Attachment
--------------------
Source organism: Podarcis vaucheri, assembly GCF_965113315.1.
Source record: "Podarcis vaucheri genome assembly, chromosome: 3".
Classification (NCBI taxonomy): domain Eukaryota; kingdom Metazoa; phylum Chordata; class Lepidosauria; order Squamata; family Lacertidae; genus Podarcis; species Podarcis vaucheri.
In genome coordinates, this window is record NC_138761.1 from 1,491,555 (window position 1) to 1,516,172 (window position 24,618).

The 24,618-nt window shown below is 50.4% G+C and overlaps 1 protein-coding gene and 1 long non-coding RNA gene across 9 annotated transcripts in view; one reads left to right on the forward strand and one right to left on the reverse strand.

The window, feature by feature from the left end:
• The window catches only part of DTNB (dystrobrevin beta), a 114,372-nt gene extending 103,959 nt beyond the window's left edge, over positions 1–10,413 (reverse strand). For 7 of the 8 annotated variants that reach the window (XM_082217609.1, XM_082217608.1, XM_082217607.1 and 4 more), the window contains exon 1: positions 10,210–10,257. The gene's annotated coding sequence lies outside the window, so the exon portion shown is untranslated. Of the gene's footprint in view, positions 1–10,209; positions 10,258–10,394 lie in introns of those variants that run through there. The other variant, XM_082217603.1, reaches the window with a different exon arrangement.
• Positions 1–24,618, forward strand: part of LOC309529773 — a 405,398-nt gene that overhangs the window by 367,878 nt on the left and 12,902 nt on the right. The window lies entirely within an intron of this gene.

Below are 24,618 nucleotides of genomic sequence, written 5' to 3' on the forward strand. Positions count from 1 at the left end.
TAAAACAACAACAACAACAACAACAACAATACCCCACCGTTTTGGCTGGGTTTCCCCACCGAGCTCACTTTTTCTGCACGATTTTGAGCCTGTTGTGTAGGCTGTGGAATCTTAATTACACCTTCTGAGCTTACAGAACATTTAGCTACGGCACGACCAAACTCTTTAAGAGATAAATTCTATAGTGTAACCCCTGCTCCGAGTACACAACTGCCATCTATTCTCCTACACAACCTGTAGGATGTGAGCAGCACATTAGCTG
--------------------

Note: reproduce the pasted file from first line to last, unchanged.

Source organism: Podarcis vaucheri, assembly GCF_965113315.1.
Source record: "Podarcis vaucheri genome assembly, chromosome: 3".
Classification (NCBI taxonomy): domain Eukaryota; kingdom Metazoa; phylum Chordata; class Lepidosauria; order Squamata; family Lacertidae; genus Podarcis; species Podarcis vaucheri.
In genome coordinates, this window is record NC_138761.1 from 1,491,555 (window position 1) to 1,516,172 (window position 24,618).

The 24,618-nt window shown below is 50.4% G+C and overlaps 1 protein-coding gene and 1 long non-coding RNA gene across 9 annotated transcripts in view; one reads left to right on the forward strand and one right to left on the reverse strand.

The window, feature by feature from the left end:
• The window catches only part of DTNB (dystrobrevin beta), a 114,372-nt gene extending 103,959 nt beyond the window's left edge, over positions 1–10,413 (reverse strand). For 7 of the 8 annotated variants that reach the window (XM_082217609.1, XM_082217608.1, XM_082217607.1 and 4 more), the window contains exon 1: positions 10,210–10,257. The gene's annotated coding sequence lies outside the window, so the exon portion shown is untranslated. Of the gene's footprint in view, positions 1–10,209; positions 10,258–10,394 lie in introns of those variants that run through there. The other variant, XM_082217603.1, reaches the window with a different exon arrangement.
• Positions 1–24,618, forward strand: part of LOC309529773 — a 405,398-nt gene that overhangs the window by 367,878 nt on the left and 12,902 nt on the right. The window lies entirely within an intron of this gene.

Below are 24,618 nucleotides of genomic sequence, written 5' to 3' on the forward strand. Positions count from 1 at the left end.
TAAAACAACAACAACAACAACAACAACAATACCCCACCGTTTTGGCTGGGTTTCCCCACCGAGCTCACTTTTTCTGCACGATTTTGAGCCTGTTGTGTAGGCTGTGGAATCTTAATTACACCTTCTGAGCTTACAGAACATTTAGCTACGGCACGACCAAACTCTTTAAGAGATAAATTCTATAGTGTAACCCCTGCTCCGAGTACACAACTGCCATCTATTCTCCTACACAACCTGTAGGATGTGAGCAGCACATTAGCTG